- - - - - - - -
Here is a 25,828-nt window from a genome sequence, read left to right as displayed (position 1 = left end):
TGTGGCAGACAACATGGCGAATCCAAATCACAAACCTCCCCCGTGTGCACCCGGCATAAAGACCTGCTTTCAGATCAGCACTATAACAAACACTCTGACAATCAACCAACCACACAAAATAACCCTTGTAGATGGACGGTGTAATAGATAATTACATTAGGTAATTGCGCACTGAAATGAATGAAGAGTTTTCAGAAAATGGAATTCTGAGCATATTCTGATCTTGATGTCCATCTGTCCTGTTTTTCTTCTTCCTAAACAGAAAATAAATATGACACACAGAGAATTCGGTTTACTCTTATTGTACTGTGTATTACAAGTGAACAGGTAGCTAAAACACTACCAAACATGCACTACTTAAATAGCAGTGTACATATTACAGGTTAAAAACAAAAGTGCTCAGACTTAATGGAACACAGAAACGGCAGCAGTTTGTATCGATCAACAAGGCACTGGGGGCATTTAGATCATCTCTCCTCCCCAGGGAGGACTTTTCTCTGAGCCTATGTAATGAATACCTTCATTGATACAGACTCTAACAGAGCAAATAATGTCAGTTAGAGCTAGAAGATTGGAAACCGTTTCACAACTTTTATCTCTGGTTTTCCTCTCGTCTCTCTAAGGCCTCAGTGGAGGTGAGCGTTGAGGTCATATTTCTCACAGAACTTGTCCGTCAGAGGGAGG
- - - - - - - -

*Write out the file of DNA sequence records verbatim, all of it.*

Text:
Here is a 25,828-nt window from a genome sequence, read left to right as displayed (position 1 = left end):
TGTGGCAGACAACATGGCGAATCCAAATCACAAACCTCCCCCGTGTGCACCCGGCATAAAGACCTGCTTTCAGATCAGCACTATAACAAACACTCTGACAATCAACCAACCACACAAAATAACCCTTGTAGATGGACGGTGTAATAGATAATTACATTAGGTAATTGCGCACTGAAATGAATGAAGAGTTTTCAGAAAATGGAATTCTGAGCATATTCTGATCTTGATGTCCATCTGTCCTGTTTTTCTTCTTCCTAAACAGAAAATAAATATGACACACAGAGAATTCGGTTTACTCTTATTGTACTGTGTATTACAAGTGAACAGGTAGCTAAAACACTACCAAACATGCACTACTTAAATAGCAGTGTACATATTACAGGTTAAAAACAAAAGTGCTCAGACTTAATGGAACACAGAAACGGCAGCAGTTTGTATCGATCAACAAGGCACTGGGGGCATTTAGATCATCTCTCCTCCCCAGGGAGGACTTTTCTCTGAGCCTATGTAATGAATACCTTCATTGATACAGACTCTAACAGAGCAAATAATGTCAGTTAGAGCTAGAAGATTGGAAACCGTTTCACAACTTTTATCTCTGGTTTTCCTCTCGTCTCTCTAAGGCCTCAGTGGAGGTGAGCGTTGAGGTCATATTTCTCACAGAACTTGTCCGTCAGAGGGAGG